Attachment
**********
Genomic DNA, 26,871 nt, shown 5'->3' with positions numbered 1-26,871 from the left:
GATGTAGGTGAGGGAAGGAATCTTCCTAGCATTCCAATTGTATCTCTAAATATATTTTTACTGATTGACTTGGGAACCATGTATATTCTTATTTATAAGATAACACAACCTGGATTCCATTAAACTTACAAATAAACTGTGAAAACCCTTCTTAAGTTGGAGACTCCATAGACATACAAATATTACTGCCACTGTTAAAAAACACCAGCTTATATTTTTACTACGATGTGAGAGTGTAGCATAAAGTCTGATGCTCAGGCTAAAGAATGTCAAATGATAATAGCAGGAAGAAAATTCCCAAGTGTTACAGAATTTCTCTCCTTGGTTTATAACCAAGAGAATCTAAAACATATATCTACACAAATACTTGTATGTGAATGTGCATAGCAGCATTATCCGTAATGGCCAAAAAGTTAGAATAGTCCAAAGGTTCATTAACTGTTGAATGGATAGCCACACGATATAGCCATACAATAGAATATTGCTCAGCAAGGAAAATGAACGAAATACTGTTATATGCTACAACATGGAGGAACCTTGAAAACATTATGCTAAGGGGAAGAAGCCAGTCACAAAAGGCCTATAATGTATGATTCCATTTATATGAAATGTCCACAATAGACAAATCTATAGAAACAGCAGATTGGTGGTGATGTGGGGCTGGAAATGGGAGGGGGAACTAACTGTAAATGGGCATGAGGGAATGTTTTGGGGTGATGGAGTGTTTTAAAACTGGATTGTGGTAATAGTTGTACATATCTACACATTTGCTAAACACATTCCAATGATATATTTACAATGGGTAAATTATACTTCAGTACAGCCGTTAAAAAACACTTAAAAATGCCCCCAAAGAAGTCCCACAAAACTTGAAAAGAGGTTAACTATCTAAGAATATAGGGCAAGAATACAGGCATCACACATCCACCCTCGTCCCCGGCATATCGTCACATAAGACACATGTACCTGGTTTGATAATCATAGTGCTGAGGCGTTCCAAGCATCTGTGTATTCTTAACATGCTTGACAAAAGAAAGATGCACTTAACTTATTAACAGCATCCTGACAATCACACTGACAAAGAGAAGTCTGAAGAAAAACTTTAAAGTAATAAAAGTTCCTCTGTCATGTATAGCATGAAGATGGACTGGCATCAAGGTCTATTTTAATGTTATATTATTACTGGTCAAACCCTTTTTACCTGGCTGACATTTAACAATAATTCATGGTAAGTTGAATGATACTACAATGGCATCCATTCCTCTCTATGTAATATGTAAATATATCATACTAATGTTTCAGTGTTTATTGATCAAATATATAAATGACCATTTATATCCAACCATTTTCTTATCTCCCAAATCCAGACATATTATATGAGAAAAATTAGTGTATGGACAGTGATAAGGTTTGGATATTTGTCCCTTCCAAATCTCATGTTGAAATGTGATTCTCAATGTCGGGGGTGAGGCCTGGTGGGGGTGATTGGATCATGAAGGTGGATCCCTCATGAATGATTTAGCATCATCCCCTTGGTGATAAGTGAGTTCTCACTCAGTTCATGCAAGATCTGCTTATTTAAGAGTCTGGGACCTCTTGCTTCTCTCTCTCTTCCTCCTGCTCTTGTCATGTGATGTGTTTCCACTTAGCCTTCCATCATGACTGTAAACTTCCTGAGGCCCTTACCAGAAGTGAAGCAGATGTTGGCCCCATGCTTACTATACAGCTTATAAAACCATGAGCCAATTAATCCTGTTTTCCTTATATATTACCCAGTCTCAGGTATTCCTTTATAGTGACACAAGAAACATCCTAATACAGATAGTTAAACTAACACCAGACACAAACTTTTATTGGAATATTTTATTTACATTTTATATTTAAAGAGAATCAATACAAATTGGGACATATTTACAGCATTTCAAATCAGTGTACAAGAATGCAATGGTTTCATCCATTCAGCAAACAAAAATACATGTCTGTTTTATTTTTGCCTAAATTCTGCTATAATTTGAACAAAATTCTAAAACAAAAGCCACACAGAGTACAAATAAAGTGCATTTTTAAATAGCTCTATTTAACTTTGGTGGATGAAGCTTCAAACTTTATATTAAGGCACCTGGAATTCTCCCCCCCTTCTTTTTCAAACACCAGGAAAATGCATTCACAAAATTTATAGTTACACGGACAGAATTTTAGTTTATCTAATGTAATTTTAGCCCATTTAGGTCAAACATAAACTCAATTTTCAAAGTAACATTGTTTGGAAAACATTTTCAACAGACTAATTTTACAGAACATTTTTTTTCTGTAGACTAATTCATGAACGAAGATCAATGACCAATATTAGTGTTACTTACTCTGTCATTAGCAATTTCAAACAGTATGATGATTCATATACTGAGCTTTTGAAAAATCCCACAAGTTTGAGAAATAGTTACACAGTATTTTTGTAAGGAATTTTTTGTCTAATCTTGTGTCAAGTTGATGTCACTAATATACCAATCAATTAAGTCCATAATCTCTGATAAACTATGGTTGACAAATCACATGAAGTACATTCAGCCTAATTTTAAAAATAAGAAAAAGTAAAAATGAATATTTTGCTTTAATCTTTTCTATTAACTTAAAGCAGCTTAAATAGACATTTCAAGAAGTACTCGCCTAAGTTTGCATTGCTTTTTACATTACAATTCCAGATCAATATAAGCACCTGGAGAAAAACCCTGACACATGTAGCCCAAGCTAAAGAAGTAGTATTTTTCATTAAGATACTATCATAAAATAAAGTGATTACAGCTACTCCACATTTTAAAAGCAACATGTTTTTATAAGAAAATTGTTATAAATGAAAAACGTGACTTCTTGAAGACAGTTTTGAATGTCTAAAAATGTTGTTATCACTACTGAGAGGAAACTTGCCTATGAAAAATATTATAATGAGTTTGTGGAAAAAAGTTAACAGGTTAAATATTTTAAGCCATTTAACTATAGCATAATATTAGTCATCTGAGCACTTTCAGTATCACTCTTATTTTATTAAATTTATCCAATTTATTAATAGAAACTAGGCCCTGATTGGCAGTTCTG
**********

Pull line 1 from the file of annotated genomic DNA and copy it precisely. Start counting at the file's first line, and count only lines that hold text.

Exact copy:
Genomic DNA, 26,871 nt, shown 5'->3' with positions numbered 1-26,871 from the left: